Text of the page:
Changing the World One Lawn and a Time
Who says lawns must be made of grass? Here’s a drought-tolerant, low-maintenance alternative
by Matthew Romanelli with Diane Olson Rutter
Questions we will explore:
1) How much water does it
take to keep my lawn green?
2) How much pollution is
created when I mow
3) What’s in those herbicides?
4) What’s in those fertilizers?
What about organic fertilizers on a standard lawn?
Are those new polymer water
pellets a good idea?
I need a lawn for my kids and pets to play on; is there an
Lawn care pesticides are among the most common causes of death among wild bird populations, and are a major culprit.
Replace traditional lawn with an herbal alternative: a rugged, beautiful and environmentally beneficial turf substitute created in Britain during WWI.
Every summer weekend, in a ritual dating back to the 1830 invention of a cast iron gear-driven grass cutting machine, 54 million Americans mow 30 million acres of lawn, creating and evoking a vast, tangled web of memories, all inspired by the nose-tickling scent of fresh-mown grass.
Unfortunately, more than just poignant memories are generated by those 54 million mowers; tons of air pollutants are, too. Gas-powered lawn mowers (along with weed whackers, leaf blowers and tillers) are responsible for about one-tenth of mobile source hydrocarbon emissions in the U.S., including polycyclic aromatic hydrocarbons, or PAHs, a pernicious group of pollutants classified as “probable carcinogens” by the Centers for Disease Control. Using a lawn mower for 25 hours each year (the average) produces as many PAHs as driving a car 2,325 miles. Gas mowers also contribute to ground level ozone, an lung-distressing pollutant familiar to Salt Lake residents this summer.
Of course it’s not just the mowing that harms the environment — and our own health; it’s also the watering, feeding, de-weeding and de-bugging that begets an ever-widening spiral of environmental degradation, one that not so coincidentally dead ends right where it begins: in our own front yard.
According to landscape gardener and Catalyst writer Matthew Romanelli, the average green Utah lawn gulps around 800 gallons of water per week. That’s a grim statistic, given that we’re in the fourth year of a drought classified by the National Oceanic and Atmosphere Administration as “extreme.” Unless we end our love affair with turf grass, cautions Romanelli, the Wasatch Front is going to be up a dry creek bed without a paddle.
“Despite our obvious environmental predicament, Utah continues to lead the nation in per capita water consumption,” he says. “We each use 300 gallons of water per day, and 60% of that gets dumped onto the lawn. I can’t think of a bigger waste of a precious resource.”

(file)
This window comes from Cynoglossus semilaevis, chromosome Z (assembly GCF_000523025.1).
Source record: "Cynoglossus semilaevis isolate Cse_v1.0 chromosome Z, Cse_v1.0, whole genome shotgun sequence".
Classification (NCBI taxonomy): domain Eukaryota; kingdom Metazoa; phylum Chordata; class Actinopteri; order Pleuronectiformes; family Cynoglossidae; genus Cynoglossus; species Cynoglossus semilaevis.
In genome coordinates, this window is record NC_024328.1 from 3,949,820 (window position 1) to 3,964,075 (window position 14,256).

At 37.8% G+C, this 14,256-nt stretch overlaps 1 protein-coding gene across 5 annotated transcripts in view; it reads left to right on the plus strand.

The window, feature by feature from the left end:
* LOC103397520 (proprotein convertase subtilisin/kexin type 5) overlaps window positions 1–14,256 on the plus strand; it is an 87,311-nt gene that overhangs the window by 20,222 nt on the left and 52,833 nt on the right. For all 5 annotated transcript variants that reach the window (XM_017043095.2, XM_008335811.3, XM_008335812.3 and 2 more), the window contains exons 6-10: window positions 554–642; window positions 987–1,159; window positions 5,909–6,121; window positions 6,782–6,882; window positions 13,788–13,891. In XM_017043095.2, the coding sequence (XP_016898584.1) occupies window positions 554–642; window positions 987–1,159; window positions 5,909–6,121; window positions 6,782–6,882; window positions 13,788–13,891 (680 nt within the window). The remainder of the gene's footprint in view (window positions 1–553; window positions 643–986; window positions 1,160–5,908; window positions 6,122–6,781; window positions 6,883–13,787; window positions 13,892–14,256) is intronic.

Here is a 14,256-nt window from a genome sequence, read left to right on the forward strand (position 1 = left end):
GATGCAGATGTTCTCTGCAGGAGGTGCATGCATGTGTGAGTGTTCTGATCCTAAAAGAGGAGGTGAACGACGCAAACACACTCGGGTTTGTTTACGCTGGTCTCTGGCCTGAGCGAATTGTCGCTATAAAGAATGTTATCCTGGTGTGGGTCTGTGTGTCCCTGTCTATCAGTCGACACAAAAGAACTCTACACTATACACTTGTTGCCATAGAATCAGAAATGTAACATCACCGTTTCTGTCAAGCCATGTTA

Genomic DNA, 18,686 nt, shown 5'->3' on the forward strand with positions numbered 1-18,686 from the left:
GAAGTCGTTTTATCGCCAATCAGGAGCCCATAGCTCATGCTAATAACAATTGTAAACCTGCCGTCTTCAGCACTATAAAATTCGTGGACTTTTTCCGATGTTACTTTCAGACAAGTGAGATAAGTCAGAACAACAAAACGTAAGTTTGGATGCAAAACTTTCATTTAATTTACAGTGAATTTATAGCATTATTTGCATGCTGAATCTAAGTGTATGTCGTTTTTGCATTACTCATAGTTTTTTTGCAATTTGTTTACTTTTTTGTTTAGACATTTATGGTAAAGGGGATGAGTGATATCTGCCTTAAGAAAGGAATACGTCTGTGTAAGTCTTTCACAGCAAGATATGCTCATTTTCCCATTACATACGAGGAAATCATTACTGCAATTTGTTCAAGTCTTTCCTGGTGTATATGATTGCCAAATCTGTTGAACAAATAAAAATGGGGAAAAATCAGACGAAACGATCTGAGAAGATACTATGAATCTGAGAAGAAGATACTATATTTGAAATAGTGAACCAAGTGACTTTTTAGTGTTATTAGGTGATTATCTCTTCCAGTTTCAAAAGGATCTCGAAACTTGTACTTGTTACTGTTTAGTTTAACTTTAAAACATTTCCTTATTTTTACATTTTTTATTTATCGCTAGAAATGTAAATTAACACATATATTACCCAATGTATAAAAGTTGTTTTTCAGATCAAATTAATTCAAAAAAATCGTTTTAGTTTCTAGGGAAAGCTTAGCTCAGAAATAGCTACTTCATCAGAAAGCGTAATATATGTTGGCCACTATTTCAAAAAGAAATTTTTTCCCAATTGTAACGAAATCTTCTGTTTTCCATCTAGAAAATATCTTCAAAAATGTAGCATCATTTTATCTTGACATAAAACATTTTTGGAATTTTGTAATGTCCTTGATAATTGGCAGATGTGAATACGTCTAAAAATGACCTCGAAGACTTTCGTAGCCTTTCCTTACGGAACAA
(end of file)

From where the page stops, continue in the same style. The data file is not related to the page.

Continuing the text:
Lawn also demands frequent feedings of nutrients, most often provided in the form of commercial fertilizers — many of which (particularly those containing “micro” nutrients) are made from recycled hazardous waste, and contaminated with dangerous levels of heavy metals, chlorinated pesticides, industrial solvents, petroleum products, dioxin and PCBs. Non-organic fertilizers provide only a quick fix, leaving plants and soil in a rut of chemical dependency.
“The more chemicals you feed a lawn, the more it needs,” says Romanelli. “With every application, the soil becomes weaker, losing organic matter and its ability to retain moisture. You have to feed and water it twice as often, and it still doesn’t look good.”
Chemically-fed lawns are also more prone to pests, both herbal and insect, and the pesticides and herbicides used to kill them are chock-full of toxic and pervasive chemicals.
According to the U.S. Fish and Wildlife Service, homeowners use up to 10 times more chemical pesticides per acre on their lawns than farmers use on crops. And the five top-selling lawn care pesticides — 2,4-D, dicamba, diazinon, glyphosate and MCPP — all contain substances that have been associated with birth defects, central nervous system disorders, liver and kidney damage, reproductive disorders and cancer. (Children under five are especially vulnerable to the toxins found in commercial lawn treatments.) Take note, if you find yourself getting a headache when you walk past the pesticides in the garden center.
Lawn care pesticides are also among the most common causes of death among wild bird populations, and are a major culprit in the decline of amphibians. They are also implicated in the disappearance of both wild and managed pollinators, the dearth of which could give rise to worldwide famine.
Matthew Romanelli is a landscape gardener, specializing in Native and Xeriscape consultation and design. He has worked with the Earth for 27 years, in private and commercial consultation, design and installation. You can reach him at email@example.com. Diane Olson Rutter is a Catalyst staff writer. You can reach her at firstname.lastname@example.org..